State legislative sessions typically begin with much bi-partisan talk; talk that often fades quickly. It hasn’t taken long for the top Democrat in the House to issue a partisan challenge.

House Minority Leader Paul LeVota (D-Independence) called for change from past Republican policies during his opening day floor speech.

"Missouri has been moving in the wrong direction," LeVota declared in his opening day speech. "I understand this problem cannot be solved in one session, but the direction must be substantially and noticeably changed this year."

Later in the talk, LeVota’s comments turned more critical.

"No more arbitrary, partisan rulings from the chair," LeVota insisted, "No more conveniently not seeing a member who is trying to gain recognition and no more punishing a member by not recognizing them on the floor."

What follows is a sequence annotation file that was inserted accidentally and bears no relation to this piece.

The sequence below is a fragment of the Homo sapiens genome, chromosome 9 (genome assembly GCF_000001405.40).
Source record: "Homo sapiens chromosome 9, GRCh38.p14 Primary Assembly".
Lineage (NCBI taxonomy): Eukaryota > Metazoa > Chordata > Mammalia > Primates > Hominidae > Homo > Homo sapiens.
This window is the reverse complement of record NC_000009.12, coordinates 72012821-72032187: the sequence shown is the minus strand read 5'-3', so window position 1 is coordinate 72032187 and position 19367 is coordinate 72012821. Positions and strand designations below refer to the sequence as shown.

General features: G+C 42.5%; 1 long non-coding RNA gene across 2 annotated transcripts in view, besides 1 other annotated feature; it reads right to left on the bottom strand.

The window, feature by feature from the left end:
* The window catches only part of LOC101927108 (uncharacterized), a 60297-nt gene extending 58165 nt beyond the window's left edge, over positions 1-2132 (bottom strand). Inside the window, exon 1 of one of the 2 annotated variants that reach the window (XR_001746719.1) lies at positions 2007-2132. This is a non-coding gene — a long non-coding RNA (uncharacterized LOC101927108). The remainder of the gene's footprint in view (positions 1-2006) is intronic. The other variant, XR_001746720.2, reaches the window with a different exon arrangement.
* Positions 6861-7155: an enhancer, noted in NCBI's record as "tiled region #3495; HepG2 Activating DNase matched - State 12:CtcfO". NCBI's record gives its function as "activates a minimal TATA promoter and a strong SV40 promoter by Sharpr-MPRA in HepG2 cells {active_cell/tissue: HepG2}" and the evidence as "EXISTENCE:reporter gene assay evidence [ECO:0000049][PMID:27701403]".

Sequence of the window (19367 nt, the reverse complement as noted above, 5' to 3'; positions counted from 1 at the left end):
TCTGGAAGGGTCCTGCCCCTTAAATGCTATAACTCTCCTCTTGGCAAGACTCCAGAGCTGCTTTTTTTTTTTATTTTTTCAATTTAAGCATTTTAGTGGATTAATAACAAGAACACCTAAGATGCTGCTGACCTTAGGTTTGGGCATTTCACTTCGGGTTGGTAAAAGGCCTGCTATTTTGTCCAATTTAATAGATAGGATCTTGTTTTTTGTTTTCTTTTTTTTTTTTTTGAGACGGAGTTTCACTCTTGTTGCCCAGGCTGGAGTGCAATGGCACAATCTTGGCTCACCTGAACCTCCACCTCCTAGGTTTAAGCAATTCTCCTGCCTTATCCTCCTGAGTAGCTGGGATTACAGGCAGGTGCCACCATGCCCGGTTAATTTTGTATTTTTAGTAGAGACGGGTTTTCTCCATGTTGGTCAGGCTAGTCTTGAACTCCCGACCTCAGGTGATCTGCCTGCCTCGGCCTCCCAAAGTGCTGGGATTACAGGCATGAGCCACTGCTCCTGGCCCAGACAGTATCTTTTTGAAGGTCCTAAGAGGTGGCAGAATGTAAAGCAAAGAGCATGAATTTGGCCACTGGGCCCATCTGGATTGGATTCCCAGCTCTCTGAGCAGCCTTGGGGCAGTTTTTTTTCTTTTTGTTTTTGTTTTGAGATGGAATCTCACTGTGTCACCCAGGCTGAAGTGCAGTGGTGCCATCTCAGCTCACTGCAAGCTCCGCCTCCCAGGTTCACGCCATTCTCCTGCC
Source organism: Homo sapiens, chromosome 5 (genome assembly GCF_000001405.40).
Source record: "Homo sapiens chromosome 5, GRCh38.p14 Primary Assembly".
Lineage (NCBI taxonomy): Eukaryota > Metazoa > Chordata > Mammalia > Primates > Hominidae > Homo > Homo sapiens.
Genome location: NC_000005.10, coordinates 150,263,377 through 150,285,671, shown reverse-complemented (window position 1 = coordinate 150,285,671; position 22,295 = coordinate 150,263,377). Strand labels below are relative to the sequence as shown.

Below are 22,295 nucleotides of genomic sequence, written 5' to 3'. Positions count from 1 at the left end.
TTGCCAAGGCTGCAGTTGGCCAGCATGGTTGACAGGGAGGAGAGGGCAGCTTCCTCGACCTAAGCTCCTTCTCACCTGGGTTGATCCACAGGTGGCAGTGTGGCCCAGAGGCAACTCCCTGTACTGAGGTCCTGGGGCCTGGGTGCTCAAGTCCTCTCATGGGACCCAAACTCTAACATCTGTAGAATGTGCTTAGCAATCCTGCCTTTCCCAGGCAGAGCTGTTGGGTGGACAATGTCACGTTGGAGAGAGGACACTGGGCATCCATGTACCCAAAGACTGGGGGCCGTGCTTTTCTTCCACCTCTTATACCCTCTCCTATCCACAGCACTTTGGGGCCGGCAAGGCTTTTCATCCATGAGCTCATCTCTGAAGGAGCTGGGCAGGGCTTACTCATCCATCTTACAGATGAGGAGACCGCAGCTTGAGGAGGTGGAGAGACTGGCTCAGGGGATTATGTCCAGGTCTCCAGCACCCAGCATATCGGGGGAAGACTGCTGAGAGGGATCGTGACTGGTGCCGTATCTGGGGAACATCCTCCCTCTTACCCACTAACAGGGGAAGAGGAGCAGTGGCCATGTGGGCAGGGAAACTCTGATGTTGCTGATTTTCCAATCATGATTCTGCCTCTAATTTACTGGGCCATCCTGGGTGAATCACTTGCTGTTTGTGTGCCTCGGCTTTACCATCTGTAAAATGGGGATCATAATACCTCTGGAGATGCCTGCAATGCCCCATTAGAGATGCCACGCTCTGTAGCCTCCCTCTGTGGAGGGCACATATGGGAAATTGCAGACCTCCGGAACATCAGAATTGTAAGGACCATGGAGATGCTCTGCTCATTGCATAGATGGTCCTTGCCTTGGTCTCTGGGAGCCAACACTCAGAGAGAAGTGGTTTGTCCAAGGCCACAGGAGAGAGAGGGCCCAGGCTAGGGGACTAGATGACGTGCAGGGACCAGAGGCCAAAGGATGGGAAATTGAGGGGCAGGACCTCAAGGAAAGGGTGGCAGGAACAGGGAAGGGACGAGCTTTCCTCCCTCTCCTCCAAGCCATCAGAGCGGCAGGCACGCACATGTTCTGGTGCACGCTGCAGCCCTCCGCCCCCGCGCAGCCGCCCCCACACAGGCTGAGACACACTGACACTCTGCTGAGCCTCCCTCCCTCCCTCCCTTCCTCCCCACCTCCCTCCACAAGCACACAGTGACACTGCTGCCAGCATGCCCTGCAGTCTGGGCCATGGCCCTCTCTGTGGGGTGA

During the news conference afterward, LeVota objected to characterizing his words as partisan. He said the issues he raised are not partisan.

As for House Speaker Ron Richard, the Republican from Joplin brushed off LeVota’s comments.     Richard has attempted to build a tone of bi-partisanship and doesn’t believe LeVota’s speech undermines those efforts.

 Richard said he doesn’t care about politics.

"If you put me in a corner, I can be pretty political and I’ll be the meanest dog you ever saw," Richard told reporters, "but just don’t be me into that corner."

Republicans hold the majority in the House with 89 members. There are 74 Democrats in the House.

Download/listen Brent Martin reports (1:20 MP3)